Who made my magic ring disappear?



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“Have you seen the magic ring? did you put it somewhere How did it go away?

I hate to admit it, but I got my 4-year-old granddaughter, Laila, through third grade. The ring gave mystical powers to our fight against evil wizards – without it our world might be doomed, or at least our fantasy game.

The missing talisman was actually my bar mitzvah ring, a gift from family friends in 1967. With a square design and my initials etched in gold, it barely fit on my pinky finger and sat mostly in a royal blue box for 55 years. But I hated the thought of such a keepsake being thrown away by a toddler.

Leila shrugged. “Somewhere, Poppy,” she said, not where I was hoping.

It wasn’t the first piece of jewelry lost in our home. Months after I got married in 1981, I got a bump on my finger from my wedding ring. It went into the freezer along with other treasures labeled “hamburger” — a trick my mom picked up from homemaker columnist Heloise. A perfect hideaway until my wife Sarah defrosted the freezer and forgot the ground beef trick. I’ve been ringless ever since.

In 1982 I spent time with the Yiddish writer Isaac Bashevis Singer, who took an interest in Sarah, particularly when she told him she had lost a gold chain bracelet. The Nobel laureate had no doubt who was responsible. “A goblin stole it – they love to steal valuables,” Singer said, assuring us that the unseen troublemaker would return it when he got tired of playing with us mere mortals. After searching every corner of our apartment, the bracelet turned up deep in my in-laws’ sofa called the playpen – the devil surely knew what it did.

Lost and Found works in mysterious ways. Sarah once misplaced a Cartier watch that I gave her for a milestone birthday. She was nervous to admit his absence and found a replacement online at a deep discount – I had no idea. After many months, the original appeared rolled up in a sock. At that point it was too late to return the replacement and so our daughter got her own Cartier decades before she qualified for such a watch.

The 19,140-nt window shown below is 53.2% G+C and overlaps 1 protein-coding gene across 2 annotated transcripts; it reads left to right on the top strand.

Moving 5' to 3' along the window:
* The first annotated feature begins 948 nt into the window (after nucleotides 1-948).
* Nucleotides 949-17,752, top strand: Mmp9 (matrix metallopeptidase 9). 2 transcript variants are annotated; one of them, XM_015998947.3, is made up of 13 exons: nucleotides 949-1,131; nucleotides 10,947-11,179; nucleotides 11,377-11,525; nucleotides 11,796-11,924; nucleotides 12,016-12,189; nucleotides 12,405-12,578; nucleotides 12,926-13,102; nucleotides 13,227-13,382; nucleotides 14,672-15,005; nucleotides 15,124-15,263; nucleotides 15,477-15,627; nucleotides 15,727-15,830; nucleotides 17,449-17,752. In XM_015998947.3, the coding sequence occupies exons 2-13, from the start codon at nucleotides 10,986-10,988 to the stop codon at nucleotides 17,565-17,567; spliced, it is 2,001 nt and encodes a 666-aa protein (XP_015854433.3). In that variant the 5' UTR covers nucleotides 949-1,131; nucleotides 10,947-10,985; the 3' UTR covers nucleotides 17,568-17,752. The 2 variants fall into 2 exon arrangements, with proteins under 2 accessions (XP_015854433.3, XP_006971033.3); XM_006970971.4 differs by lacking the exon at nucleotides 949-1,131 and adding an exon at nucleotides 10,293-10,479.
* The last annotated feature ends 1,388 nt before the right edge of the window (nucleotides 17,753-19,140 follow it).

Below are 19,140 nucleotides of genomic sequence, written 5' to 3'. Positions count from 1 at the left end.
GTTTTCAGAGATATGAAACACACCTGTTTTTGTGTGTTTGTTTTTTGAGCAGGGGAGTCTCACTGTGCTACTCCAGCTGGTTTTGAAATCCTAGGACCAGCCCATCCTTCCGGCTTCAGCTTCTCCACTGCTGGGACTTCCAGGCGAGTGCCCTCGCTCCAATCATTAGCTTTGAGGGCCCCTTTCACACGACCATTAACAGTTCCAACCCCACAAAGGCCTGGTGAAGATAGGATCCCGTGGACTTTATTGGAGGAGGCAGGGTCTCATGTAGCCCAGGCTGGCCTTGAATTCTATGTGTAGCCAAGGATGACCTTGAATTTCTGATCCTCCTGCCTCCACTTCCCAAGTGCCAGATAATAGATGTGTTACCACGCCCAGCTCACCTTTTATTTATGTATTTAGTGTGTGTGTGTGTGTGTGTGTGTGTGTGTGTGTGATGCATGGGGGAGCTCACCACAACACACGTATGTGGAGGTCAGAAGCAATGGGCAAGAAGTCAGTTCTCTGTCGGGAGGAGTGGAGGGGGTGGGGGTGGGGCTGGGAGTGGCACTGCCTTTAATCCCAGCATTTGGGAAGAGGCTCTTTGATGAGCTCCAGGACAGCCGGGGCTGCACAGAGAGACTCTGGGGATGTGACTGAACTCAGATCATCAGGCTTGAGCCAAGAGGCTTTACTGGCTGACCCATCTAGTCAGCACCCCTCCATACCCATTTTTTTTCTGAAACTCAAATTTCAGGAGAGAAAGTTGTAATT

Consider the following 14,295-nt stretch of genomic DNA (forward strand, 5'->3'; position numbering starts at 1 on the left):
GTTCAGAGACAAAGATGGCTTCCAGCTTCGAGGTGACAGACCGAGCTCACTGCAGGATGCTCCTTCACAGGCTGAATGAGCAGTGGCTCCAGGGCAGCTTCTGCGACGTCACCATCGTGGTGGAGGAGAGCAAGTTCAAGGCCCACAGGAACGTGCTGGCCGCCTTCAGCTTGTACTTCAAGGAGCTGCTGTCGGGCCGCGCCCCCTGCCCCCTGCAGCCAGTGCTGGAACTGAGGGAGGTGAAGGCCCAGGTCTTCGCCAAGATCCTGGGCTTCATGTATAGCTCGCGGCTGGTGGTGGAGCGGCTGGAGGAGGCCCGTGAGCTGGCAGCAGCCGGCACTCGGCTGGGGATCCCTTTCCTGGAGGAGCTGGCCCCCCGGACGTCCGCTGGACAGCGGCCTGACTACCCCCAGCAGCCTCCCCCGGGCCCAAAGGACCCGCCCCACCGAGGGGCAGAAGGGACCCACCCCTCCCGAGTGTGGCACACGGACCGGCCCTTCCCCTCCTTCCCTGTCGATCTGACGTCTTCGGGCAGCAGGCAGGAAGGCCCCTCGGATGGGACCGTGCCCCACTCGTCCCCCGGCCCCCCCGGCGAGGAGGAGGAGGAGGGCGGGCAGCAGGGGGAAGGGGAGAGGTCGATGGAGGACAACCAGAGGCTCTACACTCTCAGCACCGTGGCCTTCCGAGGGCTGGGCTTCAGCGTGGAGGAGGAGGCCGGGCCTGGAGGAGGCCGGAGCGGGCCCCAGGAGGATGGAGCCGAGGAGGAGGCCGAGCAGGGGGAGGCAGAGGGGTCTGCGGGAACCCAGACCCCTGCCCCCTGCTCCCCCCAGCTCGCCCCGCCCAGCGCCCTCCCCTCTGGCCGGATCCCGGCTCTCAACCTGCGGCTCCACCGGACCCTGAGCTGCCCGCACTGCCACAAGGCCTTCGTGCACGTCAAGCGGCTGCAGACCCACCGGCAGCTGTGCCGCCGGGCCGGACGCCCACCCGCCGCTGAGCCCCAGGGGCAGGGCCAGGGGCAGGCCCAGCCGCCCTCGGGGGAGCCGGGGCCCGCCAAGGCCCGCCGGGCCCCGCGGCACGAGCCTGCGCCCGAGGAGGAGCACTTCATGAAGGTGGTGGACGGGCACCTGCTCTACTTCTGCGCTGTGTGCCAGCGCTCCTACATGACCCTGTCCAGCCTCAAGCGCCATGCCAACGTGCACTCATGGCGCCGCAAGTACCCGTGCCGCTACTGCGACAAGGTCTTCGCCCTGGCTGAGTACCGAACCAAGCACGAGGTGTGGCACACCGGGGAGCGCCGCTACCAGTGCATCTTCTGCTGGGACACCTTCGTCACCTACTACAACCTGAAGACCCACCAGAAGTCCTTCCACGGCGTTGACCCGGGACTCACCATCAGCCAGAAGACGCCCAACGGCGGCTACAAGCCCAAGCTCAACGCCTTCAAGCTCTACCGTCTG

There is a wonderful story by Nathaniel Hawthorne called The Ancient Ring, about a gentleman whose fiancee asks him to write a legend for the engagement ring he gave her. Inspired by the stone’s red glow, he invents a story about the Earl of Essex playing with the ring while awaiting execution in the Tower of London. The ring falls into the hands of one of Cromwell’s soldiers, then the hands of an Ironsides cavalier and even Walpole’s mistress before crossing the Atlantic and ending up in a church collection in New England and finally in the glass case of a Boston jeweler.

Hawthorne would have been intrigued by what happened to Sarah’s engagement ring, which blew out of its setting in 2002. It had been my grandmother’s, through grinders in Antwerp and African mines. There was no way such a small gem could be found – its disappearance reflected the tension in our marriage of three children at the time. But then, weeks later, it turned up at the bottom of a juice box buried in Sarah’s purse – proving our kids were the sweet glue of our lives.

I kept pushing Laila about the magic ring. Was it in the bed, a drawer? I prayed she didn’t drop it down the toilet like I once did with a friend’s ring in elementary school. Suddenly, weeks later, it appeared under a Kleenex box. I hope the leprechaun enjoyed himself.

Mr. Ripp runs a public relations firm in New York.

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